Fifty years ago, on July 1 1963, the United States Postal Service (USPS) introduced the Zone Improvement Plan Codes, more commonly known as ZIP Codes. Aimed at providing a more efficient way of sorting through billions of pieces of mail each year, ZIP Codes were created in order to divide the country into coded delivery zones. From 1943 to 1963, annual mail volume had doubled to 66.5 billion pieces.
With the fiftieth anniversary of the ZIP Code, the Office of the Inspector General at the USPS has released a paper exploring ways to improve the ZIP code, “both to save postal costs and to enhance the opportunity for third party innovators to discover new uses and applications.” In the report, entitled “The Untold Story of the ZIP Code“, the executive summary recommends linking the USPS address database with GIS to create a more efficient ZIP Code system:
One such enhancement would be to combine the ZIP Code with the precision of geocodes (latitude and longitude coordinates). This could have a direct impact on the U.S. Postal Service’s bottom line by facilitating delivery route reconfiguration. Historically, the Postal Service has delivered mail via set delivery routes where each carrier visits the same homes every day. With the anticipated growth of parcel delivery, including the possibility of same-day delivery, the Postal Service will find it necessary to develop dynamic carrier routing. Combining the ZIP Code with the geocoding of addresses could ease the processing necessary to improve the efficiency of parcel delivery.
Another benefit of linking address geocodes to ZIP Codes would be to facilitate communication between the ZIP Codes and geographic information system (GIS) mapping software packages. Such software can define areas of the country not labeled through the addressing system, such as undeveloped land, by associating them with latitude and longitude coordinates. For example, the software could theoretically map high risk areas for sink holes or forest fires. Those risk areas could then be connected to ZIP Code and addressing information to notify residents of risks or identify the risk of developing these areas. Additionally, linking geocodes to ZIP Codes and addresses could help align government investments to serve public needs by assisting disaster recovery efforts, tracking population “flight paths” to unaddressed areas, and increasing the capability to map demographic information to surface areas.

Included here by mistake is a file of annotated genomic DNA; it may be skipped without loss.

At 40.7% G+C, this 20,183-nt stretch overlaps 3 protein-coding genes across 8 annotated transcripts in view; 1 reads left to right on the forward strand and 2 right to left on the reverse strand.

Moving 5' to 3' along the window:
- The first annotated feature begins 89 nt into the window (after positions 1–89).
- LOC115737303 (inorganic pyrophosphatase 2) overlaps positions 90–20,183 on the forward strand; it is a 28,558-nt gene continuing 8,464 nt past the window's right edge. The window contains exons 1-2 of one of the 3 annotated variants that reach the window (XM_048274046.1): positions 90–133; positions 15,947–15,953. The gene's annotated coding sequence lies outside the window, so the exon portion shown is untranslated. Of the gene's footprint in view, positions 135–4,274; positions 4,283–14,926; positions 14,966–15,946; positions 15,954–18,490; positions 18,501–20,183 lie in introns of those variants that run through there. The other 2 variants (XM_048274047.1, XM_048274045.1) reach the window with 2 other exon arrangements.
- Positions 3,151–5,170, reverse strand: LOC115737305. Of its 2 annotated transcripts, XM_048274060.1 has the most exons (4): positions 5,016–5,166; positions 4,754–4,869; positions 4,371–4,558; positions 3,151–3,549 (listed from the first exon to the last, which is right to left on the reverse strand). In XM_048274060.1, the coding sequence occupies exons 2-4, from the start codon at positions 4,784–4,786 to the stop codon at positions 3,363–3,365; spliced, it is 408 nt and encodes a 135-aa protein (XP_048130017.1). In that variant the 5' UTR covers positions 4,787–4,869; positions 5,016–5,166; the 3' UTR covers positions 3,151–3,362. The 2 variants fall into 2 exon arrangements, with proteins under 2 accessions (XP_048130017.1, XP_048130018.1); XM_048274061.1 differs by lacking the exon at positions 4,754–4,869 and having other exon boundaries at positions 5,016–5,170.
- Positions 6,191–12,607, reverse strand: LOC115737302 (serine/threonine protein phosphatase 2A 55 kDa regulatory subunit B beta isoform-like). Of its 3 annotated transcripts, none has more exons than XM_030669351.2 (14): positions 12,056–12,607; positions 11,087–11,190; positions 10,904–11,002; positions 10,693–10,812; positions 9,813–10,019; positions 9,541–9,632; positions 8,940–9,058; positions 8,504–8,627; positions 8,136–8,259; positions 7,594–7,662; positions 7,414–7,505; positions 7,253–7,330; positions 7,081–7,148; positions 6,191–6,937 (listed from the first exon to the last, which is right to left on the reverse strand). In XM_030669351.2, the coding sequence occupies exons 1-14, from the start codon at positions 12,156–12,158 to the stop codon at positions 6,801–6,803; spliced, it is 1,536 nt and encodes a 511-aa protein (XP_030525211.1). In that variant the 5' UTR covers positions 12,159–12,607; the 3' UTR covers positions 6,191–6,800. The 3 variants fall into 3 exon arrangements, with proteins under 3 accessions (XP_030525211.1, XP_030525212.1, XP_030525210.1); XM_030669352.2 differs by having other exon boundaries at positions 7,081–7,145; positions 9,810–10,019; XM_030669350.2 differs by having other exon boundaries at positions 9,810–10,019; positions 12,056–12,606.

Acknowledging within the report that “the Postal Service is a slow and accidental innovator”, I supposed it is unsurprising that the USPS is only now getting on the GIS bandwagon in terms of creating a more geographically accurate address database. (This isn’t to say that the USPS has not worked with GIS at all but the only reference a search turned up was an article from Esri’s ArcNews Summer 2008 edition entitled, “United States Postal Service Fights Crime with GIS“).
Working with IBM to analyze the economic benefits of ZIP Codes outside of the mail delivery needs, the Postal Service estimates that third party use of its ZIP Code system adds around $10 billion in value across the country and cautions “if the Postal Service does not take the opportunity to link geocodes and ZIP Codes perhaps other organizations will no longer utilize ZIP Codes in mapping and grouping as they will not have the level of precision required.”
The Address Management System (AMS) is the Postal Service’s master database of addresses and represents the delivery point of every address within the United States that mail is delivered to. In the report, it was noted, “As of December, 2012, the AMS had not been geocoded, and there were no plans to incorporate geocoding technologies.” The report outlines the potential benefits of geocoding the addresses with the AMS and integrating it within a GIS:
Geographic information system (GIS) mapping software packages, such as ESRI’s ArcGIS, provide spatial analysis for areas of the country potentially not labeled through the addressing system. These GIS mapping packages provide powerful analysis for critical society needs. For example, tectonic shifts can be mapped to identify high risk earthquake areas. If the high risk areas could be easily linked to communities through addresses and ZIP Codes, public community notification would be eased and value might be gained. Similar applications include emergency planning, weather hazard identification like fire or flood hazard zones, and community planning. These are just a few practical solutions these GIS mapping applications can provide. These GIS applications categorize space through geocodes and if they could be easily linked to the AMS, unforeseen value might be recognized.
Understanding and mapping ZIP Codes
Information about where to download GIS data for ZIP codes. Also described is Ben Fry’s zipdecode and Robert Kosara’s ZipScribble map.